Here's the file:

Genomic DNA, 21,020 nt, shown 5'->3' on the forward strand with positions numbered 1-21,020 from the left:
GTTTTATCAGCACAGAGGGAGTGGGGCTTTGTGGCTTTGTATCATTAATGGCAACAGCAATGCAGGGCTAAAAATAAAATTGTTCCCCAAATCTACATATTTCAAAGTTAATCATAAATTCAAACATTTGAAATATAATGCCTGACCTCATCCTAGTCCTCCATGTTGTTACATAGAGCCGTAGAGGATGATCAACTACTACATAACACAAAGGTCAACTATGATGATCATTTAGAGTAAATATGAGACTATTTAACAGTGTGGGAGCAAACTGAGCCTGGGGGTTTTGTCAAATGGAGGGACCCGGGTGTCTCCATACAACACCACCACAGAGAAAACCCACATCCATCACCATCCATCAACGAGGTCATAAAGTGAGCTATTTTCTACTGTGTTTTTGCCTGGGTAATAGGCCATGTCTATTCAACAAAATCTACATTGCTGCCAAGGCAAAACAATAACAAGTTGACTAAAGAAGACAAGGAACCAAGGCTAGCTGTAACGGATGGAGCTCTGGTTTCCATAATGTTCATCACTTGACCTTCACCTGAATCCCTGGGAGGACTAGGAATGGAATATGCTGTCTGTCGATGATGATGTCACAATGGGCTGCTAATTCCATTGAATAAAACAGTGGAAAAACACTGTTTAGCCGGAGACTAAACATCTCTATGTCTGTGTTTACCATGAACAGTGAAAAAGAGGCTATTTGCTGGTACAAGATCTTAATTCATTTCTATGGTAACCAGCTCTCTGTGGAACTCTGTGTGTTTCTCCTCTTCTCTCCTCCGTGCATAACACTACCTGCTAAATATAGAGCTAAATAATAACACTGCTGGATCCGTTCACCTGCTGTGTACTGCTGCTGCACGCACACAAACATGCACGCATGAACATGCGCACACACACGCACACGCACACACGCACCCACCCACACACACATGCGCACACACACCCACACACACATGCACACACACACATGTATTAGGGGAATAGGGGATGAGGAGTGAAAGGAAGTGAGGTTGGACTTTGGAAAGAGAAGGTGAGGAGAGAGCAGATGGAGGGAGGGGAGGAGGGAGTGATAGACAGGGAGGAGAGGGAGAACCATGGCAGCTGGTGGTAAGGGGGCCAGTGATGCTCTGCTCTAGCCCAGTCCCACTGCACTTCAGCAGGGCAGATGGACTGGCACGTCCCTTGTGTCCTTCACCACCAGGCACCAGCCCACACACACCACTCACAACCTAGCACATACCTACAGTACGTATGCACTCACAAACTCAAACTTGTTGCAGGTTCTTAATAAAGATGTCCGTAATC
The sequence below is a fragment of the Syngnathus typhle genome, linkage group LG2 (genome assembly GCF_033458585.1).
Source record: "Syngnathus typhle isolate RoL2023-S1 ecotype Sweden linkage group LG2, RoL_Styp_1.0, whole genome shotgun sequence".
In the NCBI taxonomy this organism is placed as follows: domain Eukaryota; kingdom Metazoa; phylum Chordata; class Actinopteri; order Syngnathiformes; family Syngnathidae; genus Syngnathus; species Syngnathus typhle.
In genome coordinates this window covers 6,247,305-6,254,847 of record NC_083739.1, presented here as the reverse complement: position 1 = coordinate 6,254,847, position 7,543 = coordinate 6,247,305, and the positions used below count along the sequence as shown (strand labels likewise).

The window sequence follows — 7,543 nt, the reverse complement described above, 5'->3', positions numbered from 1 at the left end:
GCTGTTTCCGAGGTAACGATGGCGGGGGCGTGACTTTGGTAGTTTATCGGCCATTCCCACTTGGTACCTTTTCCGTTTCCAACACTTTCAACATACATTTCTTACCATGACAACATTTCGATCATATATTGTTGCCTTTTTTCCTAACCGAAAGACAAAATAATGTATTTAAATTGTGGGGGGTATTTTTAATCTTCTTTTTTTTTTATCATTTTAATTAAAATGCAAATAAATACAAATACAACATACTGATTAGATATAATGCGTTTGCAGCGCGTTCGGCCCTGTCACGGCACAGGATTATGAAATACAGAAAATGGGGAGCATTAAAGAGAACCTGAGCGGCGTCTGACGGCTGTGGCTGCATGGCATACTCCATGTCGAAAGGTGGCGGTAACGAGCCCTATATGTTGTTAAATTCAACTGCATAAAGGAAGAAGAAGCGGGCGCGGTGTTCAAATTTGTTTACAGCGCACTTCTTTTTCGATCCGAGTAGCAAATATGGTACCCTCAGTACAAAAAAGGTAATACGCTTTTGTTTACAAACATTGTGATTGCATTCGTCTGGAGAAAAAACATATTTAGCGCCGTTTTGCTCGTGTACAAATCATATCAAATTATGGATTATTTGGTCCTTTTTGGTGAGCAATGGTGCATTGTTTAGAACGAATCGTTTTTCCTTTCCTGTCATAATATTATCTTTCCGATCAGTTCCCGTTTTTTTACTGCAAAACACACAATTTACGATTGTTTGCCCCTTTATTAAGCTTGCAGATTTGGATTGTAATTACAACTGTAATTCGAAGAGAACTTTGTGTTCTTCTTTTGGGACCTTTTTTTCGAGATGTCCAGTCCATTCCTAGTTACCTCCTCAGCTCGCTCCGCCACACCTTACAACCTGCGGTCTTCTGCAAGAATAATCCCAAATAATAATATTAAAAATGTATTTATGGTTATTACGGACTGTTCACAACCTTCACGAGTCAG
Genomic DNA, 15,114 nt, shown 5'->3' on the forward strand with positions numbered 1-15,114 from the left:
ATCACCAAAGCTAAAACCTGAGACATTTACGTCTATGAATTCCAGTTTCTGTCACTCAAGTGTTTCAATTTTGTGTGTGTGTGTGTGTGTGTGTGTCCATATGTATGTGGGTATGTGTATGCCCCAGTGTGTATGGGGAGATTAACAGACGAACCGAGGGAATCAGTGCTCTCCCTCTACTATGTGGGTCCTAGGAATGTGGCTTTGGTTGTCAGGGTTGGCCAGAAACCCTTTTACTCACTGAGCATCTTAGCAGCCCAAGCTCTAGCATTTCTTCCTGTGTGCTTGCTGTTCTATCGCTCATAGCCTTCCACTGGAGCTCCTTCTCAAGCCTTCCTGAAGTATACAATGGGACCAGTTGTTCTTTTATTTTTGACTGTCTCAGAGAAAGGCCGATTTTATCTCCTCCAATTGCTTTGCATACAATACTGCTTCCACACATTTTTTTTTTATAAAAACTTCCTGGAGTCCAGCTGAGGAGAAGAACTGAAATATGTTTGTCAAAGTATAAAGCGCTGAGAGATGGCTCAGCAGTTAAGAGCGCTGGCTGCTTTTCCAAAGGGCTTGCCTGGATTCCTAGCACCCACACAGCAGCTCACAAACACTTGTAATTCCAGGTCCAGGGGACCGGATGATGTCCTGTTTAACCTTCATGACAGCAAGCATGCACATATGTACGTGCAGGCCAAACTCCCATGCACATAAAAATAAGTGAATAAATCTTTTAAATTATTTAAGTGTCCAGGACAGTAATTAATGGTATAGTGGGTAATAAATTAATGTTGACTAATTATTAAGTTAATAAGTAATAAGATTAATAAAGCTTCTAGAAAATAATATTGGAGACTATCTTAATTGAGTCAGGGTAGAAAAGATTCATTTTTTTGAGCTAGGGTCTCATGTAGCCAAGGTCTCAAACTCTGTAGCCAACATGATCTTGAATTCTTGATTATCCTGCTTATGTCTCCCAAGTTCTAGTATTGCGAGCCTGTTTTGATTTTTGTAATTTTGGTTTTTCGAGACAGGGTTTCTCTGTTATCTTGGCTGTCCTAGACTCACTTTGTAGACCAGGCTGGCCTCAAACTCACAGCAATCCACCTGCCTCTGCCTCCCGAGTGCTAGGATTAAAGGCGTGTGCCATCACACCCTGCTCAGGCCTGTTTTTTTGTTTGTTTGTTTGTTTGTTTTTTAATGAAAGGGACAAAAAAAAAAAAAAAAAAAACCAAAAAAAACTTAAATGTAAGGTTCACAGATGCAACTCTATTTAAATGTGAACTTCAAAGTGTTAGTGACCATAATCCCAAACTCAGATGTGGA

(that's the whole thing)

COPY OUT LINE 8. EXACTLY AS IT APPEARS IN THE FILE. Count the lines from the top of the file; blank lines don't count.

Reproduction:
GCTGTTTCCGAGGTAACGATGGCGGGGGCGTGACTTTGGTAGTTTATCGGCCATTCCCACTTGGTACCTTTTCCGTTTCCAACACTTTCAACATACATTTCTTACCATGACAACATTTCGATCATATATTGTTGCCTTTTTTCCTAACCGAAAGACAAAATAATGTATTTAAATTGTGGGGGGTATTTTTAATCTTCTTTTTTTTTTATCATTTTAATTAAAATGCAAATAAATACAAATACAACATACTGATTAGATATAATGCGTTTGCAGCGCGTTCGGCCCTGTCACGGCACAGGATTATGAAATACAGAAAATGGGGAGCATTAAAGAGAACCTGAGCGGCGTCTGACGGCTGTGGCTGCATGGCATACTCCATGTCGAAAGGTGGCGGTAACGAGCCCTATATGTTGTTAAATTCAACTGCATAAAGGAAGAAGAAGCGGGCGCGGTGTTCAAATTTGTTTACAGCGCACTTCTTTTTCGATCCGAGTAGCAAATATGGTACCCTCAGTACAAAAAAGGTAATACGCTTTTGTTTACAAACATTGTGATTGCATTCGTCTGGAGAAAAAACATATTTAGCGCCGTTTTGCTCGTGTACAAATCATATCAAATTATGGATTATTTGGTCCTTTTTGGTGAGCAATGGTGCATTGTTTAGAACGAATCGTTTTTCCTTTCCTGTCATAATATTATCTTTCCGATCAGTTCCCGTTTTTTTACTGCAAAACACACAATTTACGATTGTTTGCCCCTTTATTAAGCTTGCAGATTTGGATTGTAATTACAACTGTAATTCGAAGAGAACTTTGTGTTCTTCTTTTGGGACCTTTTTTTCGAGATGTCCAGTCCATTCCTAGTTACCTCCTCAGCTCGCTCCGCCACACCTTACAACCTGCGGTCTTCTGCAAGAATAATCCCAAATAATAATATTAAAAATGTATTTATGGTTATTACGGACTGTTCACAACCTTCACGAGTCAG